At lunch time there was an exciting announcement for the Windows Phone Camp attendees that there’s a Nokia Lumia 800 for each of us so that we can test our apps if we can send the details of our apps over to them. Fantastic! Inspiration or what? I’ve had a number of ideas on my list for a couple of months now, since getting my own Windows Phone (see my other posts for my experience with that). Now was the time to get started on putting one together based on what I’ve learnt.

I took a break to get to work and met the excellent founders of Very friendly people, and not only did they direct me to an excellent repository of Windows Phone development news and advice (their website of course), but after finding what I’d look for in a repository of useful tools, showed me what they have to offer on their website. It sounds like it fits my requirements of a great free software component repository – free (truly), and includes community rating so I get a good understanding of whether the component is the correct one to use.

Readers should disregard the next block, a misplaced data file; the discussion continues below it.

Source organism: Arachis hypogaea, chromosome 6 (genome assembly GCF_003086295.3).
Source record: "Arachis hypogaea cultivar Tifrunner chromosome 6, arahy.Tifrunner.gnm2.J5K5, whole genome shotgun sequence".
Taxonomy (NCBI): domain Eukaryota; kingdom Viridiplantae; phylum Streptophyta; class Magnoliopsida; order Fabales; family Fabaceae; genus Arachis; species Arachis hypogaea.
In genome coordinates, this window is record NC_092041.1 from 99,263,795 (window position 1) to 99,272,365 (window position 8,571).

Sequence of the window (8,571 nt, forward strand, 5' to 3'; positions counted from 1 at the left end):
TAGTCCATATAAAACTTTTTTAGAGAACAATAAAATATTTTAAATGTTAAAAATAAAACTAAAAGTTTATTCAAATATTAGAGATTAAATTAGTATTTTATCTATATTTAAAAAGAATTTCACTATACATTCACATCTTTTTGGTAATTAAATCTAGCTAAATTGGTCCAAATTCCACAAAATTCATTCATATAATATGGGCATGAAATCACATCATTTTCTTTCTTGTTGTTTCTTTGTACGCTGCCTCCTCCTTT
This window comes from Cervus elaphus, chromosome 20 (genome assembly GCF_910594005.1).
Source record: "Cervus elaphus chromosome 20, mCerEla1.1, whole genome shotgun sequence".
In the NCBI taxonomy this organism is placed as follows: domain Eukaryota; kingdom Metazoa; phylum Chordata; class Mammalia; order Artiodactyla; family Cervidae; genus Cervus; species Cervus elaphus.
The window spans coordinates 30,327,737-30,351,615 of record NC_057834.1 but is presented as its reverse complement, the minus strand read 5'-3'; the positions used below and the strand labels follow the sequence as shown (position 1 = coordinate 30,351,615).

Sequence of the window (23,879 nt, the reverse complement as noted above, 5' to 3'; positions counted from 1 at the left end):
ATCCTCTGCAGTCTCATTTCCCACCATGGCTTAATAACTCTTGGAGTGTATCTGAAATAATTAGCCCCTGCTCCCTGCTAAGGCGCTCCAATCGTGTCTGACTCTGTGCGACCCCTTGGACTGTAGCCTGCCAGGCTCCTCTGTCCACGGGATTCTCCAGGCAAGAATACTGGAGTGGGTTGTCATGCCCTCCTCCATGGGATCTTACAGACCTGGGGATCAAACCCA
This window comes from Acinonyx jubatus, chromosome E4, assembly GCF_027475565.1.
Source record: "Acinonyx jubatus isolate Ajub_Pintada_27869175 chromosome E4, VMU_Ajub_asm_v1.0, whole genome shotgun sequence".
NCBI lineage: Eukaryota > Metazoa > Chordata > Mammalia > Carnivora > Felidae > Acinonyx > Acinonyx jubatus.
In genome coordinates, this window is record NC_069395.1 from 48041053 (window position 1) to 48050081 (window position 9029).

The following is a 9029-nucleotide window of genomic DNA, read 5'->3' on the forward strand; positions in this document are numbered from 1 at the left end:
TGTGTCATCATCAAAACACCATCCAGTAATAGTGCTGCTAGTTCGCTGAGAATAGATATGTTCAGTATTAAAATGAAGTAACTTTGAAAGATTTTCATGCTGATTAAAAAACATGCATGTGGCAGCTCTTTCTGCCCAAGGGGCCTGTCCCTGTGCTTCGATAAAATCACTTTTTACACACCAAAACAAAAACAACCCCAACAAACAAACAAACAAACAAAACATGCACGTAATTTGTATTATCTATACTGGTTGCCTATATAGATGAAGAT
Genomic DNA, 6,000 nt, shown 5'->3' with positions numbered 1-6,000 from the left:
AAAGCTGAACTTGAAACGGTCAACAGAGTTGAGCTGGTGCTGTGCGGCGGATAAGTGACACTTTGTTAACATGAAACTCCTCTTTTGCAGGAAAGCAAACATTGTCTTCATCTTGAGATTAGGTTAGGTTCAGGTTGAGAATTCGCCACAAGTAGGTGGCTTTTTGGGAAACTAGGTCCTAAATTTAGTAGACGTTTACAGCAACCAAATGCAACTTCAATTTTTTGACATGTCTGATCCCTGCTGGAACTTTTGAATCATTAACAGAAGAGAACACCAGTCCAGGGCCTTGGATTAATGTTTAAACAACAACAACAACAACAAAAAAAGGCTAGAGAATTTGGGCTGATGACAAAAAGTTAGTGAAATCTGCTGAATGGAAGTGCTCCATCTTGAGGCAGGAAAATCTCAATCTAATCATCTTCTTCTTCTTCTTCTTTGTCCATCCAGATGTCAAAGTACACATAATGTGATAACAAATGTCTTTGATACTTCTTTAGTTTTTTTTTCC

Within the hour I’d made fantastic progress on my first Windows Phone application development, an app to monitor/manage the status of MyDigitalMedia’s Kentico customer’s websites. This is a common requirement, and this functionality is normally available via the Kentico CMS built in Site Manager, but that doesn’t render very well for mobile use, which is when I usually get most of my calls from my customers. That 5.00pm call after I’ve left the office, saying they can’t get to their website. And usually, my answer is, I’ll check in the next 30 minutes when I can fire up my laptop, connect the mobile broadband and get onto the site manager. What better way to quickly get an answer for my customer than to check the app… whilst they’re on hold! That’s customer service if you ask me.